32. 32. 32
  33. 33. A new innovation model for public services • A new WAY to innovate public services • Continuous and incremental, • open and non hyerarchical • not only by government: civil society, citizens, civil servants • A new effective DRIVER to address the challenges of innovating public services • citizens’ ratings and reviews: democratization of voice where there is no exit possibility • more openness and transparency expected • wider availability of IT tools for innovation by citizens, civil servants, civil society 33
  34. 34. Common mistakes • “Build it and they will come”: beta testing, trial and error necessary • Launching “your own” large scale web 2.0 flagship project • Opening up without soft governance of key challenges: - privacy - individual vs institutional role - destructive participation • Adopting only the technology with traditional top- down attitude 34
  35. 35. Web 2.0 is about values, not technology: and it’s the hacker’s values User as producer, Collective intelligence, Values Long tail, Perpetual beta, Extreme ease of use Blog, Wiki, Podcast, RSS, Tagging, Social Applications networks, Search engine, MPOGames Ajax, XML, Open API, Microformats, REST, Technologies Flash/Flex, Peer-to-Peer Source: Author’s elaboration based on Forrester 35
  36. 36. Are these services used? • in the back-office, yes • in the front-office, not too much: few thousand users as an average • still: this is much more than before! • some (petty) specific causes have viral take- up (mobile phones fees, road tax charge schemes) • very low costs of experimentation 36
  37. 37. Why? /2 • Citizens (and employees) already use web 2.0: no action ≠ no risks • Likely to stay as it is linked to underlying societal trends - Today’s teenagers = future users and employees - Empowered customers - Creative knowledge workers - From hierarchy to network-based organizations - Non linear-innovation models - Consumerization of ICT 37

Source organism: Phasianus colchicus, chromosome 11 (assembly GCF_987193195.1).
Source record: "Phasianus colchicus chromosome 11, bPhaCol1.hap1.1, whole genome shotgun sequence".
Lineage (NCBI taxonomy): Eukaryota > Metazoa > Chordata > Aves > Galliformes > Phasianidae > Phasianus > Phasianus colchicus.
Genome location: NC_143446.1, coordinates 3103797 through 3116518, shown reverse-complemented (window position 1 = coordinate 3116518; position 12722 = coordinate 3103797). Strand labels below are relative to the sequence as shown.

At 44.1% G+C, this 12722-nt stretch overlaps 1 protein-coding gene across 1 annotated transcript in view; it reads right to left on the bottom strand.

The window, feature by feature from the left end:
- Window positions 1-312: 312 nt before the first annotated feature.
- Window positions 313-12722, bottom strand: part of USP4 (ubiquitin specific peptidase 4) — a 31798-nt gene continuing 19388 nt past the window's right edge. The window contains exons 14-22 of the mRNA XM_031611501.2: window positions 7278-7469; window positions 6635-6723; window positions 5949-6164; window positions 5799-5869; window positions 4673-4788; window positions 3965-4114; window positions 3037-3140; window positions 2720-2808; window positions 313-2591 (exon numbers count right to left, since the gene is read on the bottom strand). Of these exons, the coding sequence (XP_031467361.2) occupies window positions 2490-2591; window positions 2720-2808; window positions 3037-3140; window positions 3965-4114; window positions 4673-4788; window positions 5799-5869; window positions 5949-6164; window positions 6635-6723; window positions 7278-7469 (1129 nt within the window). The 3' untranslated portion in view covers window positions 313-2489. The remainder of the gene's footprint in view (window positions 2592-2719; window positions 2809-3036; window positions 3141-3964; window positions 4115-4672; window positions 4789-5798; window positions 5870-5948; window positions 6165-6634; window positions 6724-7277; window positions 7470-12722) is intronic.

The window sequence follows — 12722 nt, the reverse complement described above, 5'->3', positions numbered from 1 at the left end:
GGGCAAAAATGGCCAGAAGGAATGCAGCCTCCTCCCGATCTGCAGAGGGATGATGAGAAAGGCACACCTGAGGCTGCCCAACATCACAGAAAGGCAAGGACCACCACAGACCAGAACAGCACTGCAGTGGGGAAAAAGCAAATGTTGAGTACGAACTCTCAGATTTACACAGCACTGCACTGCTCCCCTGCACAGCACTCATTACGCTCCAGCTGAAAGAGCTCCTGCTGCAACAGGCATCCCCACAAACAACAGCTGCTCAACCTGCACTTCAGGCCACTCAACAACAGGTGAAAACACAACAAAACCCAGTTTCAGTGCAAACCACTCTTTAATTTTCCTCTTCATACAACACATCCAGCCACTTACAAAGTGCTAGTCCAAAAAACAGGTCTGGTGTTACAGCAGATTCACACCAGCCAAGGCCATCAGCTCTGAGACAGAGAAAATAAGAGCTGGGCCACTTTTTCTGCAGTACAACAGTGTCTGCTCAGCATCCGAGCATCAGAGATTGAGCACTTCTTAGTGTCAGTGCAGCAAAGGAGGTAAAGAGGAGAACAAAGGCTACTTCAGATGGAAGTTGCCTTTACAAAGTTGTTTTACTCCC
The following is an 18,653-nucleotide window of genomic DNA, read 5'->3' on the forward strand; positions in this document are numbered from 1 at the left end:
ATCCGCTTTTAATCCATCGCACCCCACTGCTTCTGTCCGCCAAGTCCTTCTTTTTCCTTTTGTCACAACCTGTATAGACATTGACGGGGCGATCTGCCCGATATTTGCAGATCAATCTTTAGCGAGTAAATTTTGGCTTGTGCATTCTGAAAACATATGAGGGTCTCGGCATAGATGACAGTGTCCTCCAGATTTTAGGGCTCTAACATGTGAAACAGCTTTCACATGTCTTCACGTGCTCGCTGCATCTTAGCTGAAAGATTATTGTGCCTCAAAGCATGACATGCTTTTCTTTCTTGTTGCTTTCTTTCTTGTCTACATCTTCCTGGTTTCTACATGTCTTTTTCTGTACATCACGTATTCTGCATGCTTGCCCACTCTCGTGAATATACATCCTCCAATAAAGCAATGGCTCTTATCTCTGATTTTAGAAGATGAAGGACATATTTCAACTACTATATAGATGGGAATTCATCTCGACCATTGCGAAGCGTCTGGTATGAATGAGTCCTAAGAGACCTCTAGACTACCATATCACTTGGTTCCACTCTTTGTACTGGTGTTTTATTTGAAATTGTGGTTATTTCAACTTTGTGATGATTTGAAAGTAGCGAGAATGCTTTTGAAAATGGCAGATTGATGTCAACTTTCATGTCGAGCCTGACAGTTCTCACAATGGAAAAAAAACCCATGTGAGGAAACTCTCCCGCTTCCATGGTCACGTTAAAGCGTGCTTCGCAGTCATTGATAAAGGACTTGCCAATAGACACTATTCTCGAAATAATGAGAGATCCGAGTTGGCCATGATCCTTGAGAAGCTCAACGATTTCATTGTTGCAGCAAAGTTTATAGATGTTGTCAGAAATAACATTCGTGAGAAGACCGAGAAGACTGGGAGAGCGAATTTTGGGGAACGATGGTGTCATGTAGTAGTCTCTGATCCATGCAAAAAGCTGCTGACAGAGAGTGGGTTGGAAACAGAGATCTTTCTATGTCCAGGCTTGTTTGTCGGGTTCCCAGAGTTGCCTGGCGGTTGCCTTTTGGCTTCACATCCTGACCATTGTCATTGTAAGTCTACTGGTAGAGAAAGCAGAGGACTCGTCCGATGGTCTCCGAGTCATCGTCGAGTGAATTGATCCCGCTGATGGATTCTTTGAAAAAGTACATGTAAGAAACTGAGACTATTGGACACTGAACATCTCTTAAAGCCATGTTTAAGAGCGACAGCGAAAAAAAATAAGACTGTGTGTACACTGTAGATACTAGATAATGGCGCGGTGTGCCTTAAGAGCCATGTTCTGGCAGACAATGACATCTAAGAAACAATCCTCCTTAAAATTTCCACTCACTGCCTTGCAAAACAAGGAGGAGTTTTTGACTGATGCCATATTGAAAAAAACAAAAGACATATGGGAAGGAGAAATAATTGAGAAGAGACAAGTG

38. 38. Is there a visible impact? Yes, more than the usage: • in the back office: evidence used by US Patent Office, used to detect Iraqi insurgents • in the front office, making government really accountable and helping other citizens • but there is risk of negative impact as well 38
  39. 39. Web 2.0 is a set of values more than a set of technologies User as producer, collective intelligence, Values openness “by default”, perpetual beta, ease of use Blogs, Podcast, Wiki, Social Networking, Peer- Technology to-peer, MPOGames, Mash-up Ajax, Microformats, RSS/XML 39
  40. 40. Reminder: citizens and employees do it anyway 40
  41. 41. Las preguntas de hoy 1. que es la web 2.0? 2. es importante el web2.0 por las ejemplos administraciones? 3. porque? análisis 4. que hay que hacer? recomandaciones 5. y una cosa mas ... ... 41
  42. 42. Admitimos: las TIC no han cambiado la administración publica • 1990s: nos esperábamos que las TIC iban a hacer la administración mas Supply Demand eficiente y orientada al usuario • 2005+: decepcion porque la burocracia sigue siendo la que describio Weber 42
  43. 43. Llegan las iniciativas web2.0 en temas publicos, pero desde fuera el gobierno Source: own elaboration of IPTS PS20 project
  44. 44. El impacto afecta muchas areas de la administracion Back office Front office Regulation Service delivery Cross-agency collaboration eParticipation Knowledge management Law enforcement Interoperability Public sector information Human resources mgmt Public communication Public procurement Transparency and accountability source: “Web 2.0 in Government: Why and How? www.jrc.es 44
  45. 45. Regulacion : Peer-to-patent 45